Despite this inauspicious start, most of the people I talked to today were interested in me and my book. One chap was very taken by the cover image. It shows scaffolding against a stormy sky from a low angle so it isn’t possible to see what is on the platform. He wasn’t so much interested in the tiny trickle of blood seeping between the wooden planks, but had queries on the tensile strength of the safety mesh, noting it to be an unusual kind. We talked all around the building trade and the conservation of old buildings. Another couple questioned me closely on exactly where in Holderness the book was set. As luck would have it, Annie travels several times through the particular village they were interested in.

One woman arrived to see me because she’d seen the book advertised and thought I might be a relative. Her nephew is a keen genealogist and indeed we might be related. There was no way to know or even guess what the relationship might be, but I was glad to meet her.

Being sandwiched between Gervais Phinn and Joe Longthorn and trying to peddle a book that was more expensive than theirs did nothing to boost sales and I didn’t sell out of books at this event, but I guess they can’t all be sell-outs, and I sold more than I expected to.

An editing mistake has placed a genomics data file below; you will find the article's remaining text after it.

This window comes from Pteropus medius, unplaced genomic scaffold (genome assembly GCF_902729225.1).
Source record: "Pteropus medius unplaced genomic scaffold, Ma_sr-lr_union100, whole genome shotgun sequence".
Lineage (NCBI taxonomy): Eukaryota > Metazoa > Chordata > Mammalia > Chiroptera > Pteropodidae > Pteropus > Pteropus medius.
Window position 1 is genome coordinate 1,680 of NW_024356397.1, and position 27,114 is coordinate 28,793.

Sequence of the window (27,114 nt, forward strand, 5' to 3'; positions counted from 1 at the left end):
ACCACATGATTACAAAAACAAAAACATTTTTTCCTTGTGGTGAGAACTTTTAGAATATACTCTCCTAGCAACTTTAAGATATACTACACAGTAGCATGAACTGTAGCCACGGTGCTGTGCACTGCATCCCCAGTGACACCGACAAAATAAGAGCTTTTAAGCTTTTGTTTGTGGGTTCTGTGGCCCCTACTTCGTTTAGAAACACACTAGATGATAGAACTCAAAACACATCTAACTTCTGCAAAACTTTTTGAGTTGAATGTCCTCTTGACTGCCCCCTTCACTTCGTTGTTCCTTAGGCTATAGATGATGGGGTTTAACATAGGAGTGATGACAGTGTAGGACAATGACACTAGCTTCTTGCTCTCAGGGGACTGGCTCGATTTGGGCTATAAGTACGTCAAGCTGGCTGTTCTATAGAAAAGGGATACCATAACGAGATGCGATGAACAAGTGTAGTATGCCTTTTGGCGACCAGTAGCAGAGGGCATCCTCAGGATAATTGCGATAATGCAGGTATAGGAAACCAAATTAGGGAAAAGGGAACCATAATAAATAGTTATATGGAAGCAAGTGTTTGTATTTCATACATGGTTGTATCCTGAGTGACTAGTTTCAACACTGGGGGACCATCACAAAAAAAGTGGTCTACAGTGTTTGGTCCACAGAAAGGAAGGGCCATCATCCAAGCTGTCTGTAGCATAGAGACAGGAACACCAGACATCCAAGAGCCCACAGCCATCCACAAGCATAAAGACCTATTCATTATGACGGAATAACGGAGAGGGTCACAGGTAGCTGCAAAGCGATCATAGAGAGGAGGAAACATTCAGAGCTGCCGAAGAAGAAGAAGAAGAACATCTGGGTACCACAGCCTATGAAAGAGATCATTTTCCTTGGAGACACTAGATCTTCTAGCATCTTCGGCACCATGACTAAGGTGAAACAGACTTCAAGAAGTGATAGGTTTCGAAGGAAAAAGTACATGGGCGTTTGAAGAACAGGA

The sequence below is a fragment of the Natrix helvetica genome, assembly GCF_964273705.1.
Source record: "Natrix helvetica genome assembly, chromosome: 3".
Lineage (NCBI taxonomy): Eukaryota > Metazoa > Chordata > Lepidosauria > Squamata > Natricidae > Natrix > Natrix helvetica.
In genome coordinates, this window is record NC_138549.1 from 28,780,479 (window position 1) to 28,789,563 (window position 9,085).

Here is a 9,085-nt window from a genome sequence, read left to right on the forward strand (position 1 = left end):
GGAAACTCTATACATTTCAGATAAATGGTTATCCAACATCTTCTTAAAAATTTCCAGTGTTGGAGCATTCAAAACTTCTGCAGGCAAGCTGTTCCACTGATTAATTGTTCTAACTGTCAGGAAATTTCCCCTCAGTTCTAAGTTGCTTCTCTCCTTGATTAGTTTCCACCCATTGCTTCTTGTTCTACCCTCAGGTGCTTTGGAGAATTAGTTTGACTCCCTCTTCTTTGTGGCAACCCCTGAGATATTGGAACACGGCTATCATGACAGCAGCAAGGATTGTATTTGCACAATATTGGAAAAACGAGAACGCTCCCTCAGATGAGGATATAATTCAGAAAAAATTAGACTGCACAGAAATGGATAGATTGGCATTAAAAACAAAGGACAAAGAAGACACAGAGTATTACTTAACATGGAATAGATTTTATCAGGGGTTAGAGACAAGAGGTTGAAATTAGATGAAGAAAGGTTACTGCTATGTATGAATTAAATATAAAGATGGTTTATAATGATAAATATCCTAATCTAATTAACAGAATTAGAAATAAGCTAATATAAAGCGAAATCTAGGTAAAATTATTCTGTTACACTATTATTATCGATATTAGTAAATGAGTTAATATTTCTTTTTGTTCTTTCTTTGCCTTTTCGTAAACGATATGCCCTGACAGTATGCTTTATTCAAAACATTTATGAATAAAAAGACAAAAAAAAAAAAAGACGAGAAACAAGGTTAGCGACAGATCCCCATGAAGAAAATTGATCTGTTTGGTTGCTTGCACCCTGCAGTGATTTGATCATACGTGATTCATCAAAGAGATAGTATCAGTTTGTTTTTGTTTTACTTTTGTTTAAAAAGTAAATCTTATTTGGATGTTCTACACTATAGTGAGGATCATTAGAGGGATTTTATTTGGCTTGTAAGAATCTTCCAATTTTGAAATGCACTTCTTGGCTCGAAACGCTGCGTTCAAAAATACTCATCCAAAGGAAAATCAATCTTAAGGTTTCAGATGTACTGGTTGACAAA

Friday 2 April 2010

Off to the flying ducks

One of the most vibrant writers’ groups in the north of England is how I remember the Flying Ducks (RNA-North), but I haven’t been to the meetings since they changed to Thursdays some years ago. However, yesterday I made it to their monthly lunch and talk in a pub near Harrogate.

Great to find the meeting packed, to make contact with old friends and to find out what everyone has been up to, and to find it as vibrant a group as ever.

The meeting was run by author, Linda Acaster who had apparently taken everyone to task last time for their lack of online presence. Several people had created blogs or beefed up their websites as a result of Linda’s severe words. One of these was Liz Gill who has not only started a blog, but arrived with a camera, took photos of everyone and promised to display them on her blog.

The meeting touched on the current state of the publishing business from various author angles – who is buying, who isn’t, who is trimming budgets (everyone) and how they’re doing it; publicity and who is doing what; Irish PLR and how to reconcile the receipt of an 8 Euro cheque and the 10 Euro bank charges required to cash it (answer: join ALCS); what do libraries buy and how do they decide; and we had a saga title poll run by Bill Spence (Jessica Blair) that proved conclusively that we know what we’re talking about.

I couldn’t begin to mention everything that was covered, but will just highlight a couple of things – Shirley Heaton’s Relative Strangers, is going a storm, and Evelyn Orange’s excursion into e-books and print-on-demand led to a very well-thumbed example book by the time it had been all round the table.

I took a couple of photos of my own after the meeting had finished and a few of us were having tea before heading for home. A long journey but well worth it.